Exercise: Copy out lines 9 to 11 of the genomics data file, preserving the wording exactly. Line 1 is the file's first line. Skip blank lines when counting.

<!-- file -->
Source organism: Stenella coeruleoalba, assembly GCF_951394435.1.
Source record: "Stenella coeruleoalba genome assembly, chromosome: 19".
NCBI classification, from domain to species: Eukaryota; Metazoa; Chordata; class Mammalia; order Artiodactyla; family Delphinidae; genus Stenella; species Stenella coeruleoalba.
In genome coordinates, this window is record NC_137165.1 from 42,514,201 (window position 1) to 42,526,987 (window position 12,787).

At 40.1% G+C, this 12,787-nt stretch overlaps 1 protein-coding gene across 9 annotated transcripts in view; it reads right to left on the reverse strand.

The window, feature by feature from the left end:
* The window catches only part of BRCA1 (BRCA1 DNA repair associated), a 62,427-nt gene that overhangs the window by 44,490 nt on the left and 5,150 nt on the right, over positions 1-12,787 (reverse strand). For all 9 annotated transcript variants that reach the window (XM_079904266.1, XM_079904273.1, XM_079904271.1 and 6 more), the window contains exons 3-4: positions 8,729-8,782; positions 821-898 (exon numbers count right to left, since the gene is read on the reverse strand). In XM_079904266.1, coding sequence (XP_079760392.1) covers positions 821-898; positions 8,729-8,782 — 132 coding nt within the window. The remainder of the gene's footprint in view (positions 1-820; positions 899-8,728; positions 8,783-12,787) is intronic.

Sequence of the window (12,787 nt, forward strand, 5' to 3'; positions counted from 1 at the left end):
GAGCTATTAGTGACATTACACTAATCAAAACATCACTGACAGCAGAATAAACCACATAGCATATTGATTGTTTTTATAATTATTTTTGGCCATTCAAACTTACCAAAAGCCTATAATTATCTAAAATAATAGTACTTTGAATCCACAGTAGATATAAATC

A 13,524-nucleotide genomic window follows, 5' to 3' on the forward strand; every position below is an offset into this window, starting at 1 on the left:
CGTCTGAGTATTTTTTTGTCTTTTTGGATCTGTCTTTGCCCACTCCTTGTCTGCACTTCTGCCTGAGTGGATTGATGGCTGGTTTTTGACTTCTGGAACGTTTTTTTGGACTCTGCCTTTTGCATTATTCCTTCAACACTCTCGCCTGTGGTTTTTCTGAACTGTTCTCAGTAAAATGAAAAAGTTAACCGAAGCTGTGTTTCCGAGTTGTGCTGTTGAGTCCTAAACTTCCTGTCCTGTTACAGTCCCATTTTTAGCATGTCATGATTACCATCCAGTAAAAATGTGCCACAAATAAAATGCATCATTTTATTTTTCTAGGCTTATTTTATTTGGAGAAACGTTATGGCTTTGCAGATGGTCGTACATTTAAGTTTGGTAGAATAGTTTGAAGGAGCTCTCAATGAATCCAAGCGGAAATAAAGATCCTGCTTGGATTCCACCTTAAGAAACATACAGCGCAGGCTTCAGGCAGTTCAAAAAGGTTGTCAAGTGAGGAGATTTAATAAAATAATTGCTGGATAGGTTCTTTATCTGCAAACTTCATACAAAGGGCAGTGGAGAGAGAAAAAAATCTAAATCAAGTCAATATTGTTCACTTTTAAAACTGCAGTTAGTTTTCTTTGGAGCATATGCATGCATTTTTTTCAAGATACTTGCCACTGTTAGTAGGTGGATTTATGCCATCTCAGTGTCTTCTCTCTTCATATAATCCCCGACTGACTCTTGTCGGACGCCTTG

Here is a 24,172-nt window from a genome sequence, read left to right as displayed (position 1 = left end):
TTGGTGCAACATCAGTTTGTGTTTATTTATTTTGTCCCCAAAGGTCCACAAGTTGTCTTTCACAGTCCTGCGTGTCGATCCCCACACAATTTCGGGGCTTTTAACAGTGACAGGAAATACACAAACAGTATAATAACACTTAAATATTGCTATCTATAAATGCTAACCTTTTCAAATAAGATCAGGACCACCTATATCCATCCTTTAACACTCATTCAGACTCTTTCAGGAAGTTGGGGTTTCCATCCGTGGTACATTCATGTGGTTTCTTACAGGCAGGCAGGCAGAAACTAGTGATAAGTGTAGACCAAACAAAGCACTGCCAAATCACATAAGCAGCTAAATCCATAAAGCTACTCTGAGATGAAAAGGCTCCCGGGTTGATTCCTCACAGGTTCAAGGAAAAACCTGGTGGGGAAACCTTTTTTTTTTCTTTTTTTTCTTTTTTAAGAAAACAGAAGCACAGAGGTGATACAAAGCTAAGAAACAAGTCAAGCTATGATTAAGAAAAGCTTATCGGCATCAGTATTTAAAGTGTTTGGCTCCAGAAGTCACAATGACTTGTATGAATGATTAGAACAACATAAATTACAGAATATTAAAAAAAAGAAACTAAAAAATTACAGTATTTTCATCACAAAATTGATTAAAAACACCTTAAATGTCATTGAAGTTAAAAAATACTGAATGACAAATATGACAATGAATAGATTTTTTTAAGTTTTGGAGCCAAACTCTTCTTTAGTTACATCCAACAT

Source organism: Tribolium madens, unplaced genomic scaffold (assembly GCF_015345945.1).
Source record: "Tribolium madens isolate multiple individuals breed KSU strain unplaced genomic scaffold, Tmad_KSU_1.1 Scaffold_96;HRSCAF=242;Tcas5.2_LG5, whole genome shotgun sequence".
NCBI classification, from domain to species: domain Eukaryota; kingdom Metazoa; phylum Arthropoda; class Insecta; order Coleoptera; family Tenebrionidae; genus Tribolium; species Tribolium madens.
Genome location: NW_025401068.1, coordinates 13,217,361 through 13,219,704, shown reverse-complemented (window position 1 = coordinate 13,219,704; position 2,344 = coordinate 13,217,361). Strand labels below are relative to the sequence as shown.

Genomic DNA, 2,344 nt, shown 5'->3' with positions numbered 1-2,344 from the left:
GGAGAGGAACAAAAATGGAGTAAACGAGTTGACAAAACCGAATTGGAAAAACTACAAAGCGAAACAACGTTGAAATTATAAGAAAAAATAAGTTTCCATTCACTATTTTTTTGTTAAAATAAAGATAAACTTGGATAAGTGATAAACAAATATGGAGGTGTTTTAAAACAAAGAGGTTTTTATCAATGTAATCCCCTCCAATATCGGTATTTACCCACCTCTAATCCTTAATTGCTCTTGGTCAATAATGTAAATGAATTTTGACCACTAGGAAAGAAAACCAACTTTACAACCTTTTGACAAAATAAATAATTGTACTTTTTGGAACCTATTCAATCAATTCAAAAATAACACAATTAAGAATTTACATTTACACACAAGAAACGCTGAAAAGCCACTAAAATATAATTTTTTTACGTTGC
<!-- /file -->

GAGCTATTAGTGACATTACACTAATCAAAACATCACTGACAGCAGAATAAACCACATAGCATATTGATTGTTTTTATAATTATTTTTGGCCATTCAAACTTACCAAAAGCCTATAATTATCTAAAATAATAGTACTTTGAATCCACAGTAGATATAAATC

A 13,524-nucleotide genomic window follows, 5' to 3' on the forward strand; every position below is an offset into this window, starting at 1 on the left:
CGTCTGAGTATTTTTTTGTCTTTTTGGATCTGTCTTTGCCCACTCCTTGTCTGCACTTCTGCCTGAGTGGATTGATGGCTGGTTTTTGACTTCTGGAACGTTTTTTTGGACTCTGCCTTTTGCATTATTCCTTCAACACTCTCGCCTGTGGTTTTTCTGAACTGTTCTCAGTAAAATGAAAAAGTTAACCGAAGCTGTGTTTCCGAGTTGTGCTGTTGAGTCCTAAACTTCCTGTCCTGTTACAGTCCCATTTTTAGCATGTCATGATTACCATCCAGTAAAAATGTGCCACAAATAAAATGCATCATTTTATTTTTCTAGGCTTATTTTATTTGGAGAAACGTTATGGCTTTGCAGATGGTCGTACATTTAAGTTTGGTAGAATAGTTTGAAGGAGCTCTCAATGAATCCAAGCGGAAATAAAGATCCTGCTTGGATTCCACCTTAAGAAACATACAGCGCAGGCTTCAGGCAGTTCAAAAAGGTTGTCAAGTGAGGAGATTTAATAAAATAATTGCTGGATAGGTTCTTTATCTGCAAACTTCATACAAAGGGCAGTGGAGAGAGAAAAAAATCTAAATCAAGTCAATATTGTTCACTTTTAAAACTGCAGTTAGTTTTCTTTGGAGCATATGCATGCATTTTTTTCAAGATACTTGCCACTGTTAGTAGGTGGATTTATGCCATCTCAGTGTCTTCTCTCTTCATATAATCCCCGACTGACTCTTGTCGGACGCCTTG